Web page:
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About
At Cinema Essentials I explore film history, discovering great films, classic films, forgotten films and overlooked gems, with a little bit of classic TV thrown in. The articles on this site usually avoid major spoilers and I will give advanced warning if I think they are unavoidable. 


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Copyright
This blog uses images from film and TV productions and publicity materials for the purposes of commentary and criticism on a fair use basis. All written material on this website is copyright J. Watts and Cinema Essentials, unless otherwise stated, and may not be reproduced without my permission.


Contact
If you are offering a highly paid film, television or book reviewing gig, or if you are a publisher looking for someone to write a history of the James Bond films, or if you want to contact me for any other reason, then you can email me at cinemaessentials @gmail.com


Jay


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The Trap (1966)

The Trap is set in the wilds of British Columbia in the late 19th century. A French-Canadian fur trapper, Jean La Bete (Oliver Reed), arrives at a trading post with his latest wares, just as a wife auction is finishing. Yes that's right, a wife auction. (They do still have those in Canada, right?) A group of women have arrived, petty criminals and prostitutes, who have been freed from jail by horny lonely frontiersmen, on condition that they marry their benefactors.

One woman's prospective husband has died and so she is auctioned off to the highest bidder. Jean tries to bid but is too late. Later, after a night of drinking, he arrives at the home of the owner of the trading post (Rex Sevenoaks), demanding the money he owes him. The trader is in financial trouble, heavily in debt, and Jean's appearance makes things worse. He had been told that Jean was dead, but now he has to find money to pay this debt too.

The Liquidator (1965)

“The name's Oakes. Boysie Oakes.”

It doesn't really work, does it? But in the mid 1960s everyone was trying to cash in on the James Bond craze. Rival spy series included Matt Helm, Harry Palmer, Bulldog Drummond and Derek Flint. MGM's hopes for a Bond rival were pinned on Rod Taylor as Boysie Oakes in The Liquidator.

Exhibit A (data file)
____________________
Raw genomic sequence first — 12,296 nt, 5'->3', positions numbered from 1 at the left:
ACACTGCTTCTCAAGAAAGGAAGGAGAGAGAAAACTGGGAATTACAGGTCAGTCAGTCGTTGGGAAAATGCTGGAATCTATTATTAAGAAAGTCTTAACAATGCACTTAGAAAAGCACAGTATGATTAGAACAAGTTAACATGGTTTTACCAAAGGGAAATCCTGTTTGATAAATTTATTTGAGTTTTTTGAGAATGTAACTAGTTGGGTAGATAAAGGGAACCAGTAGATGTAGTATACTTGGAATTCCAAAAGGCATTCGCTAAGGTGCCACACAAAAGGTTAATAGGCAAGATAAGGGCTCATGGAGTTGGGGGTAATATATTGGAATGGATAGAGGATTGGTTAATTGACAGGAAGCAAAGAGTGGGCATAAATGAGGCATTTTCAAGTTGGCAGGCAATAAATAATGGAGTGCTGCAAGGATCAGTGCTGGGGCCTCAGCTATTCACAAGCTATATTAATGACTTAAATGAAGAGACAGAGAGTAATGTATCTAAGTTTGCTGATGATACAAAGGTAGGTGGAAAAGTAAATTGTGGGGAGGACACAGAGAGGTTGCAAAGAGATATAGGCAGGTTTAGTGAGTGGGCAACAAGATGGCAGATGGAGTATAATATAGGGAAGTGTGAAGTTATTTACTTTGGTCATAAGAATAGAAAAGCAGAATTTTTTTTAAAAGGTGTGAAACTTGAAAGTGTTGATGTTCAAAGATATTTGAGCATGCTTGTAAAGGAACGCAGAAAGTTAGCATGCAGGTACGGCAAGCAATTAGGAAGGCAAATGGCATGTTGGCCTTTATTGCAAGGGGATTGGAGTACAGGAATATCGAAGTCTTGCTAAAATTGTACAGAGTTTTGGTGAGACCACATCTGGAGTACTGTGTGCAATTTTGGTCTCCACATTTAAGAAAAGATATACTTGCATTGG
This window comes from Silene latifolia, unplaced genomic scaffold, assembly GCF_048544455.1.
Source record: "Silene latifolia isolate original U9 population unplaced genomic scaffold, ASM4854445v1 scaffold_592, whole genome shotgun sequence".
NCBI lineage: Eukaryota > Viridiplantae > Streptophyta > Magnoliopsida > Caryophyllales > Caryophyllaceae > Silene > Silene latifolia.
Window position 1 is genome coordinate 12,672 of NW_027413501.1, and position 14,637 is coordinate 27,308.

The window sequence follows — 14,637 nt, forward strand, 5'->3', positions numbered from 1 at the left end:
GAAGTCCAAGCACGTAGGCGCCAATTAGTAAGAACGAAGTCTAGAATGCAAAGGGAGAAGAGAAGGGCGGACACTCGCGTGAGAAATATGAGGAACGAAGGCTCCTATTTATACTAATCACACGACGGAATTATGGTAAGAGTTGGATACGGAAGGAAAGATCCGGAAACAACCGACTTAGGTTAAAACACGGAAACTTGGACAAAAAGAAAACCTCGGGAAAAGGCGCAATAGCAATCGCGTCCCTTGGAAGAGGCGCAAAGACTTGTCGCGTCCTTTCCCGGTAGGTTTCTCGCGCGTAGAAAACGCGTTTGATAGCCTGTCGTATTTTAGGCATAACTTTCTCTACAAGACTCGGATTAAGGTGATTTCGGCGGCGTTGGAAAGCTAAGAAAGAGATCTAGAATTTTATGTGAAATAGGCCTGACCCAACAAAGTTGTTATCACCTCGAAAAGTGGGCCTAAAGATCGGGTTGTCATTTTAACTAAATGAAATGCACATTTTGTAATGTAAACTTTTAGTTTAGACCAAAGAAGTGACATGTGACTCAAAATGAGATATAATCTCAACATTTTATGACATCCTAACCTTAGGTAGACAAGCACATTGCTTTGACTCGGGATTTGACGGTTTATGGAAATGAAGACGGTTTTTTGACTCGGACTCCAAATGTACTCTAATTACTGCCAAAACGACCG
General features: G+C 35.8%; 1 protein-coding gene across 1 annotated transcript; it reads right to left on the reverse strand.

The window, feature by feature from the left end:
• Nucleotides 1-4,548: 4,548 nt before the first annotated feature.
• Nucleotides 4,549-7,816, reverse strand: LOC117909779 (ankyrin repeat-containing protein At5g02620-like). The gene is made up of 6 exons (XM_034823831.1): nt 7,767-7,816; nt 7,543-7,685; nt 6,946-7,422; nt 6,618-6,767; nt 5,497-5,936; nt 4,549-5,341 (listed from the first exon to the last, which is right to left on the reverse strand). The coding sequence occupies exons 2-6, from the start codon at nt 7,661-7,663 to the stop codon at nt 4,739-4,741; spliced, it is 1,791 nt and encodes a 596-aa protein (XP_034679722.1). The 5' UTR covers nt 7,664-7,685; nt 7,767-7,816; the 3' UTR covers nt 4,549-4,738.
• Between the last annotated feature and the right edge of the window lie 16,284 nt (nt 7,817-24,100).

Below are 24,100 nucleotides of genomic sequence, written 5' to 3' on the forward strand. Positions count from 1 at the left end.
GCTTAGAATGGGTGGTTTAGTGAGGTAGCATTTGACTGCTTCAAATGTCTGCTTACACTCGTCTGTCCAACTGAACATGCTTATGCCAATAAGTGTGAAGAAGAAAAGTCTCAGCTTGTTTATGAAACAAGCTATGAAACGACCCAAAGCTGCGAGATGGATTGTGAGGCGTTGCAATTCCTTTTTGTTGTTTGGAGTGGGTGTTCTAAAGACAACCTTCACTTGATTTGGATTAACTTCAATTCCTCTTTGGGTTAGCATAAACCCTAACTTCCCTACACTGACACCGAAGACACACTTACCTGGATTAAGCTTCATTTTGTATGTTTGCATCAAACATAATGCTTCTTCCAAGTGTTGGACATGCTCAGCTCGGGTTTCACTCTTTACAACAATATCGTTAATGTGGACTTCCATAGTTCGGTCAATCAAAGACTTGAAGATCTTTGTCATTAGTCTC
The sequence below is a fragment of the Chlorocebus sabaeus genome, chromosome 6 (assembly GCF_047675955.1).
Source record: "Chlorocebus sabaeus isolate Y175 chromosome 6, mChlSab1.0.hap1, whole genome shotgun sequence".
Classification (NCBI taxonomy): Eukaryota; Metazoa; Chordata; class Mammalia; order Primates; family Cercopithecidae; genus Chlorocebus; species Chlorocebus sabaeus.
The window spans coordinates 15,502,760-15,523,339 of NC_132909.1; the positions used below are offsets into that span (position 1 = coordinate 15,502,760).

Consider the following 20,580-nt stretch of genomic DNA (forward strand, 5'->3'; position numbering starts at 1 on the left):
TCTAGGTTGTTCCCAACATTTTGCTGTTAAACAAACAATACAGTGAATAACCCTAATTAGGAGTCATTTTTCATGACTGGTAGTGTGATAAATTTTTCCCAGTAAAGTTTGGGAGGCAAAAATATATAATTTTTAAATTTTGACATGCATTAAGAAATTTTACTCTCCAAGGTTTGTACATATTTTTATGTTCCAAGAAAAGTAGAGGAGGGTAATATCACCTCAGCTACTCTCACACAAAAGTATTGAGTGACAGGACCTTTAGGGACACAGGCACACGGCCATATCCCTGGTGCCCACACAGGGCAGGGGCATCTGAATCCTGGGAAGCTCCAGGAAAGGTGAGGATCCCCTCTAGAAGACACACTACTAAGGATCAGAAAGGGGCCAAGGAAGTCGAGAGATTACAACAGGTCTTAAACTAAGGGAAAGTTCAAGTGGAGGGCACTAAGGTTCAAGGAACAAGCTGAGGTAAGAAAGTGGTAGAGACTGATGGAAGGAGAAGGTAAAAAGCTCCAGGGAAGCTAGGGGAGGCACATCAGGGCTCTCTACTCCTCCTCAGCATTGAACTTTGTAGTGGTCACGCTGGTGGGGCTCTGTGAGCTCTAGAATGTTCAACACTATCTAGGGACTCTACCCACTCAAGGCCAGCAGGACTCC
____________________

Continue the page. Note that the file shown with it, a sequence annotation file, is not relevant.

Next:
Taylor's character is an ex-army sergeant who is inducted into the British secret service by spy master Colonel Mostyn (Trevor Howard). Mostyn has been tasked by his boss (Wilfrid Hyde-White) to recruit an agent to carry out unofficial assassinations off the books. Mostyn recalls an incident in wartime Paris, shown in a black and white flashback sequence, when he was rescued by Oakes from two would-be assassins. Unbeknown to him, Oakes's heroics were mostly accidental. Oakes goes along with the plan, smitten as he is with the money he's paid, the E-Type Jaguar he's given, the swanky '60s bachelor pad apartment and the endless parade of bea…

The Ipcress File (1965)

In 1965 Michael Caine starred in The Ipcress File, his first starring role, and the first of three films featuring British spy Harry Palmer. Palmer is a relatively lowly field operative who spends much of his time engaged in routine surveillance work for the department of Colonel Ross (Guy Doleman). When a Government scientist is kidnapped, and his minder killed, Palmer is transferred to the department of Major Dalby (Nigel Green), to replace the dead man and to help track down the missing scientist.

Palmer is gradually drawn into a complex web of intrigue, unsure of who he can trust. At his new department he meets reliable Jock (Gordon Jackson) and the intriguing Courtney (Sue Lloyd). Palmer takes a romantic interest in Courtney which seems to be reciprocated, but does she have an ulterior motive in getting close to him? And is she really working for Major Dalby as she claims, or is she secretly under the orders of Colonel Ross?